Why Do We Recycle Tires?

tire fire

Tire fires of past decades could take months to extinguish, while emitting smoke thick containing cyanide, carbon monoxide, and other toxins.

Until 19 years ago, countless illegally dumped tires polluted our state. Large piles of old tires sometimes even caught fire in the hot California sun. These tire fires put off toxic smoke containing cyanide and carbon monoxide. Because a fire can continue to burn deep inside a pile of tires after the top layer appears extinguished, firefighters struggled to put out these smoldering blazes that emitted thick, black plumes of toxic smoke that sometimes burned for months.

California turned to recycling to solve the problem of tires:

  1. Catching fire
  2. Clogging waterways
  3. Filling with water that bred disease-causing mosquitoes

tire pile

Where can we put 51 million tires a year?

California’s 35 million registered vehicles generate 51 million used tires every year. To manage this constant flow of vulcanized rubber into the waste stream, California passed the Tire Recycling Act in 1989, which created the Tire Recycling Program. After a series of devastating illegal tire pile fires in 1998 and 1999, the law was strengthened in 2000.

To prevent illegal stockpiles of tires, the state has:

  1. Permitted tire storage facilities
  2. Enforced used tire storage and management laws
  3. Developed recycled tire product options

To find new uses for more than 82 percent of 51 million worn-out tires a year, CalRecycle constantly innovates and evaluates safety studies. The department awards grants and loans to businesses and public entities to expand the safest markets for waste tires.

tire cover on playground

Different styles of playground cover are a common use of recycled tires.

Across California, companies are producing tire-derived products made from recycled tires, including:

  • Playground surfaces
  • Roofing
  • Flooring, including rubber mats for gyms
  • Path cover
  • Roads
  • Accessibility ramps

cars driving on golden gate bridge

Where the rubber becomes the road

For more than 30 years, ground-up, recycled tires mixed with asphalt have produced cost-effective, durable, and environmentally friendly binder in concrete road cover.  Overall, about 2.7 million tires have gone to paving California’s roads.

Tire rubber makes up only about 1 percent of rubberized asphalt concrete. The asphalt binder absorbs the rubber into it, reducing its ability to break away as a microparticle. These streets last about 50 percent longer than roads made from asphalt alone.

tire project

 Many local governments have used tire-derived aggregate in place of conventional construction material for civil engineering projects to:

  • Backfill retaining walls
  • Stabilize hills to keep them from slipping into landslides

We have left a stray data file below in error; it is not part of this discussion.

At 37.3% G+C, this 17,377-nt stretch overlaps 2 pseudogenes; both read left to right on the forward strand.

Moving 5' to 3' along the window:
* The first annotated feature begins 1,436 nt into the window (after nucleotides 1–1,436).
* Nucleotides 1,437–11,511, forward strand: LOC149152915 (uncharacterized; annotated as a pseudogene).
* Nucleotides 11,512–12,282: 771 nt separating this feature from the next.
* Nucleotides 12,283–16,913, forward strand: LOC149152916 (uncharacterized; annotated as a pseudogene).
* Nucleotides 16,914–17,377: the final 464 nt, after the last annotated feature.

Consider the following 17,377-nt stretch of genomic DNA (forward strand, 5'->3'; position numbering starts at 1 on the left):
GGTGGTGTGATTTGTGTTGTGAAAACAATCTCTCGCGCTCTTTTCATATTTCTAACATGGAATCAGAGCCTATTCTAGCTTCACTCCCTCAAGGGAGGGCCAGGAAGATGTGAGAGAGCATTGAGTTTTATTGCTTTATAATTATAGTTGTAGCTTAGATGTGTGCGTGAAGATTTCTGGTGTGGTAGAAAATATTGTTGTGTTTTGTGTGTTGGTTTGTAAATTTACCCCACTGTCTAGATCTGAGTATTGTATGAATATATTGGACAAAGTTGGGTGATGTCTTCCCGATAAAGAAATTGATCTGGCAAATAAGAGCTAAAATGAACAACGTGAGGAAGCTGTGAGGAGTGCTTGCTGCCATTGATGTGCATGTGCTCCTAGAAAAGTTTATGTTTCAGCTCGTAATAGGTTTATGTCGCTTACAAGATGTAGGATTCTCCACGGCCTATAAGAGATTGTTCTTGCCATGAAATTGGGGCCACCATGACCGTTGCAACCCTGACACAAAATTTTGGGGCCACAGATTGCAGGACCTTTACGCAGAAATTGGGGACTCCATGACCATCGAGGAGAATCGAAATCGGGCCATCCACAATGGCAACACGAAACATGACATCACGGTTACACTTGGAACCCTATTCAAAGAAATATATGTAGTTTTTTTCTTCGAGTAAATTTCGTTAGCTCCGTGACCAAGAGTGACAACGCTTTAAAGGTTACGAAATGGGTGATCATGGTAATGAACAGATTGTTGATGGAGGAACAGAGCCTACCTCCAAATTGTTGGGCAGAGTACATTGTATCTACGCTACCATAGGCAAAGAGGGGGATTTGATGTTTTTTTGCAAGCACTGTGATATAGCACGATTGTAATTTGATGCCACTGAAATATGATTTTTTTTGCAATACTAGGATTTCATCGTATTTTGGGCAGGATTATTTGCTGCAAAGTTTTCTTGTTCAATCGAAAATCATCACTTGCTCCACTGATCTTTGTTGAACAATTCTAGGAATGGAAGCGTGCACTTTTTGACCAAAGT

• Absorb vibrations 
  • Fill in land for other reasons

This tire material helps solve a variety of civil engineering challenges because it drains better and costs less than other lightweight, mixed material building aggregate.

“Tire-derived aggregate requires minimum processing and reduces the need for mining (like other lightweight fills) in facilities that generate greenhouse gases,” said William Heung, CalRecycle Senior Waste Management Engineer for the Materials Management and Local Assistance Division.

Tires saved millions on California transportation

Local governments used this tire material to expand rail systems for both the Bay Area Rapid Transportation (BART) and the Metropolitan Transportation Agency in Southern California. The cushioning rubber from tires absorbs vibrations underneath the tracks.

Along with keeping about 500,000 tires from going into landfills, these two projects saved BART and MTA millions of dollars.

tire project aerial shot

Tire material stabilizes a retaining wall on a hill that prevents mudslides in Santa Barbara. 

A recent innovative road project in Santa Barbara used tire material to stabilize a retaining wall located on a hill. Because the tire material won’t degrade even when wet, engineers expect it to support the retaining wall more effectively and help prevent mudslides that can happen when water washes away soil on a hill. (View video.)

Keeping tires from trashing California

California’s population will continue to grow, so our efforts to expand tire recycling must keep pace.

Over the last few years, through its grants and loans, CalRecycle has funded rubberized road concrete and other tire material projects to prevent millions of waste tires from ending up illegally dumped or in landfills.

CalRecycle explores potential tire products as we work to reach the state's zero waste goals while preventing tire fires that pollute our air with poisonous smoke. 

— Syd Fong
Posted on Feb 18, 2020

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Summary: Until 19 years ago, countless illegally dumped tires polluted our state. Large piles of old tires sometimes even caught fire in the hot California sun. These tire fires put off toxic smoke containing cyanide and carbon monoxide. Because a fire can continue to burn deep inside a pile of tires after the top layer appears extinguished, firefighters struggled to put out these smoldering blazes that emitted thick, black plumes of toxic smoke and sometimes burned for months.